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    Neoadjuvant chemoradiotherapy (CRT) followed by radical surgery including total mesorectal excision (TME) is standard treatment in patients with locally advanced rectal cancer. Emerging data indicate that patients with complete pathologic response (ypCR) after CRT have favorable outcome, suggesting the possibility of less invasive surgical treatment. We analyzed long-term outcome of cT3 rectal cancer treated by neoadjuvant CRT in relation to ypCR and type of surgery. The study population comprised 139 patients (93 men, 46 women; median age 62 years) with cT3N0-1M0 mid and distal rectal adenocarcinoma treated by CRT and surgery (110 TME and 29 local excision) at our institution between 1996 and 2008. At pathology, ypCR was defined as no residual cancer cells in the primary tumor. Tumors of 42 patients (30.2%) were classified as ypCR. After a median follow-up of 55.4 months, comparing patients with ypCR to patients with no ypCR, 5-year disease-specific survival was 95.8% versus 78.0% (P = 0.004), and 5-year disease-free survival was 90.1% vs. 64.0% (P = 0.004). In patients with ypCR, no statistically significant outcome difference was observed between TME and local excision. In patients treated by local excision, comparing patients with ypCR to patients with no ypCR, 5-year disease-free survival was 100% vs. 65.5% (P = 0.024), and 5-year local recurrence-free survival was 92.9% vs. 66.7% (P = 0.047). With retrospective analysis limitations, our data confirm favorable long-term outcome of cT3 rectal cancer with ypCR after CRT and warrant clinical trials exploring local excision surgical strategies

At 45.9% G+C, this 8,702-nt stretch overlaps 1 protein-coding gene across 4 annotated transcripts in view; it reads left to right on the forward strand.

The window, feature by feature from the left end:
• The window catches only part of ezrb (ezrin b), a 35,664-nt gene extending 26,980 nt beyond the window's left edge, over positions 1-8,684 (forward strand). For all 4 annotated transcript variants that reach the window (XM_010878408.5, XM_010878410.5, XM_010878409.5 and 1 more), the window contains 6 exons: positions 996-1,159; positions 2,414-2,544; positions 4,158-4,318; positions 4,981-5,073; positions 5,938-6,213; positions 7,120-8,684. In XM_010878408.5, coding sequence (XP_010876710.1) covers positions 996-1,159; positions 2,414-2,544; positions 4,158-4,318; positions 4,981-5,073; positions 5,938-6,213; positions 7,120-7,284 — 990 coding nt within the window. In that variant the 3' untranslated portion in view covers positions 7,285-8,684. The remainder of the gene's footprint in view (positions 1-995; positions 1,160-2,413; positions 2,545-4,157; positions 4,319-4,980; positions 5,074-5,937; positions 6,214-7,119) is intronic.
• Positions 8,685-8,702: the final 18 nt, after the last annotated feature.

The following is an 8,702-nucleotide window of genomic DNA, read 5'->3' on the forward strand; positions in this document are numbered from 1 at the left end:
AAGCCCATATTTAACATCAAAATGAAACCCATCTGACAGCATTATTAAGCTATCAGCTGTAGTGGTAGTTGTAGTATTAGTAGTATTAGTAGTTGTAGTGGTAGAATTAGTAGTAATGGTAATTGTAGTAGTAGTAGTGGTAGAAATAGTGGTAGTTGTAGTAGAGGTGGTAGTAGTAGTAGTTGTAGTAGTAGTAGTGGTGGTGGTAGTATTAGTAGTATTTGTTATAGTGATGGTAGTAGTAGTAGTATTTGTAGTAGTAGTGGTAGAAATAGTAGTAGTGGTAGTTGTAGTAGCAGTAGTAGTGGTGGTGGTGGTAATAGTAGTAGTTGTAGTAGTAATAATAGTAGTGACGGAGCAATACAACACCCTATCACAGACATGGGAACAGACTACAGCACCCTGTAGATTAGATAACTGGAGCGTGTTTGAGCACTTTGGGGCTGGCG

First experience in operating the population of the condition databases for the CMS experiment

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    Reliable population of the condition databases is critical for the correct operation of the online selection as well as of the offline reconstruction and analysis of data. We will describe here the system put in place in the CMS experiment to populate the database and make condition data promptly available both online for the high-level trigger and offline for reconstruction. The system, designed for high flexibility to cope with very different data sources, uses POOL-ORA technology in order to store data in an object format that best matches the object oriented paradigm for \texttt{C++} programming language used in the CMS offline software. In order to ensure consistency among the various subdetectors, a dedicated package, PopCon (Populator of Condition Objects), is used to store data online. The data are then automatically streamed to the offline database hence immediately accessible offline worldwide. This mechanism was intensively used during 2008 in the test-runs with cosmic rays. The experience of this first months of operation will be discussed in detail.Comment: 15 pages, submitter to JOP, CHEP0

    TrackML high-energy physics tracking challenge on Kaggle